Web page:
Aya-no-tetsumugi-senshoku-kobo (Aya Dyeing & Weaving Studio), directed by artist Masakazu Akiyama, is located in Aya Town in Miyazaki Prefecture. Aya Town is blessed with abundant natural resources of water, greenery and sunlight, and is well known as the hometown of textile arts. At the studio, every step of the production process, from cultivating silkworm cocoons, reeling and refining silk thread, to dyeing and weaving is carried out following ancient methods. The Aya River provides mineral spring water perfect for dyeing, and the local forests provide ideal plants for making dyes. In this favorable environment, Aya-no-tetsumugi Studio has been successful in recent years in reviving the production of purple dyes from the visceral glands of shellfish and natural indigo, and has attracted nation-wide attention.
In the unsurpassed beauty of Aya surrounded by broad-leaved forests and natural springs, the old, traditional way of indigo dyeing using only time-honored methods and natural ingredients is still practiced. Without the use of any man-made chemicals, living indigo dye with a lustrous color gently soaks into the silk thread. Throughout the dyeing process, each step and detail is meticulously performed by hand, according to ancient methods.
Known as the world’s most precious color, this purple dye is made from the visceral glands of shellfish and was first developed by the ancient Phoenicians in the Eastern Mediterranean. Exceptionally valuable due to its extreme rarity, this dye was known as Syrian Purple in the Mediterranean region and was used solely for the ceremonial robes of emperors and royalty. As a result, this unique color has also been known as Imperial Purple or Cleopatra Purple. With the decline of the Roman Empire, this dye also disappeared, earning it a legendary status. Textile artist, Masakazu Akiyama, discovered that this special dye could also be extracted from akanishi-kai shellfish of the Ariake Sea, and he succeeded in developing his own extraction method. Illustrating its rarity and value, 270 shellfish are necessary to produce only one gram of dye.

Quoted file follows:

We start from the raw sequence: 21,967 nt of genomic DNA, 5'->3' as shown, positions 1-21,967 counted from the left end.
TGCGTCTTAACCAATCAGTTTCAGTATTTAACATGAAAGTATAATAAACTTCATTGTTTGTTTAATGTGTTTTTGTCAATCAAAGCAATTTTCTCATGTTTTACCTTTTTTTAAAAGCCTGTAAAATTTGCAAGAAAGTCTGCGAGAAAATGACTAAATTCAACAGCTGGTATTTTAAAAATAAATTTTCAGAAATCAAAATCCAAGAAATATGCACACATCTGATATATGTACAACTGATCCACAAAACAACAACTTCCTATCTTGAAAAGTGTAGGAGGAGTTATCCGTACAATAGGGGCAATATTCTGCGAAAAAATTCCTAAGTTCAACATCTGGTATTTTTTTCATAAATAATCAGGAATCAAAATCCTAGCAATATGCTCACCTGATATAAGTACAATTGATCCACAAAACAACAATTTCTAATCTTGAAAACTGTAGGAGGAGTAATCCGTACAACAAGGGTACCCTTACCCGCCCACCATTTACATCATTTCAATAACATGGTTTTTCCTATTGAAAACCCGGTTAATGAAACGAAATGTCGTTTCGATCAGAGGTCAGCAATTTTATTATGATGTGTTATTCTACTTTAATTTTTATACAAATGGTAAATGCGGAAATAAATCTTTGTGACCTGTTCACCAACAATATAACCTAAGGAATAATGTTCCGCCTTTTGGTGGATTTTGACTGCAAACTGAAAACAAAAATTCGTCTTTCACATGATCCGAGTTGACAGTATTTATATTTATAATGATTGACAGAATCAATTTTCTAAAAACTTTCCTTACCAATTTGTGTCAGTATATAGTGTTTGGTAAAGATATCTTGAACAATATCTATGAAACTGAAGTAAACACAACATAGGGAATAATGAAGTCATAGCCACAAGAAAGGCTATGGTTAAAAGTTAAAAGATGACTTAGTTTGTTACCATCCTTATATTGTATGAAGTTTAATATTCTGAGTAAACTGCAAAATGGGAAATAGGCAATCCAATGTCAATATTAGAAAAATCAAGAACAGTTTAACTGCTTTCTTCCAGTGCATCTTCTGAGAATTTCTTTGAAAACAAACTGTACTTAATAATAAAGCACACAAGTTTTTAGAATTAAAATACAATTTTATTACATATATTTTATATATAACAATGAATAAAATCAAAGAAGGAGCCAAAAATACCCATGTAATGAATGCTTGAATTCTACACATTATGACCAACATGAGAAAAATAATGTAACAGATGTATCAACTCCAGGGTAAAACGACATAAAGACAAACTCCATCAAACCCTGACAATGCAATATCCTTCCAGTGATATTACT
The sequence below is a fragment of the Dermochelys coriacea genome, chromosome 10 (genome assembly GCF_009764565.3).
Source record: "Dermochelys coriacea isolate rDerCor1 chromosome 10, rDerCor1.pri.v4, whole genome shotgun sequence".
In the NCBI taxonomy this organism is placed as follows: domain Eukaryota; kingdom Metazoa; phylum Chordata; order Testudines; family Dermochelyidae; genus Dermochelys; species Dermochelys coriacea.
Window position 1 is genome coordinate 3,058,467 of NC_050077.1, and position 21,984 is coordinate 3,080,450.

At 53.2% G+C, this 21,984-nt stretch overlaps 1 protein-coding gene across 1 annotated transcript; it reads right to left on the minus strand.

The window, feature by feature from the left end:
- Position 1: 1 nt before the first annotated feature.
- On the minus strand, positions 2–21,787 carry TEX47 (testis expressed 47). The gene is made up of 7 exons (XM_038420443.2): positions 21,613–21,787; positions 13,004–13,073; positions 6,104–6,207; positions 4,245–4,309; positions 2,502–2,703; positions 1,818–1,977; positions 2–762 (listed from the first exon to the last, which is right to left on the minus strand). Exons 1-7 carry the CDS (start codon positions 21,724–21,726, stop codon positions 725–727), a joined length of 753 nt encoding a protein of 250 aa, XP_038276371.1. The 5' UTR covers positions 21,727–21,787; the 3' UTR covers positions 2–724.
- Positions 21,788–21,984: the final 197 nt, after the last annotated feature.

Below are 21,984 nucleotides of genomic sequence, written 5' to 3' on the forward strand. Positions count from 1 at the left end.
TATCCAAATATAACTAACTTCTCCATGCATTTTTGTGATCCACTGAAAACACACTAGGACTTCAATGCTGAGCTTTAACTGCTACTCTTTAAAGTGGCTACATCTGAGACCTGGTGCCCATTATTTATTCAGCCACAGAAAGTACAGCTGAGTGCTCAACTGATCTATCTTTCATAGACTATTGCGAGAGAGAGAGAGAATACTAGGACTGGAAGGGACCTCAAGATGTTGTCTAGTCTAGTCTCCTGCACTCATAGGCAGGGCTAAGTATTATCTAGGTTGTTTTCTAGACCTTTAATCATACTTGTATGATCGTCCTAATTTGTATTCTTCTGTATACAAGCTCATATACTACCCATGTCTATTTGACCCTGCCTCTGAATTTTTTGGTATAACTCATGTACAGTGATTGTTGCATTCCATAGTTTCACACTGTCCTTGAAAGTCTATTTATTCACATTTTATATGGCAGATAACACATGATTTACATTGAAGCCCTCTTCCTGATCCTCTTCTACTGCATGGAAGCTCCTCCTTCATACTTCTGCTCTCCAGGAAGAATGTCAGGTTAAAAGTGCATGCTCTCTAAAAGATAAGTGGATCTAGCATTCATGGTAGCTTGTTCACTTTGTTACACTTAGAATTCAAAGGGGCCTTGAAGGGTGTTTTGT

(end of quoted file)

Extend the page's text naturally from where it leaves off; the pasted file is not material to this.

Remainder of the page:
This name is given to a rare specie of pure white silkworm. The Koishimaru silkworm is said to be the original used in sericulture in ancient Japan. The silk strands from the cocoons of these silkworms are the finest of all varieties and have a particularly high tensile strength, providing superb qualities to the thread and textiles woven from it. However, as the amount of thread obtained from each cocoon is extremely small, silk producers began to favor more economical varieties causing the production of Koishimaru silk to fade over time. This loss earned textiles made from this thread the title “The Silk of Legends.” Today, Koishimaru silkworms are almost exclusively reserved for the Imperial Household where they have been cultivated by several generations of the Imperial Family at the Momijiyama Imperial Silkworm Farm. After years of effort, Masakazu Akiyama became the first person to once again successfully commercialize Koishimaru silk.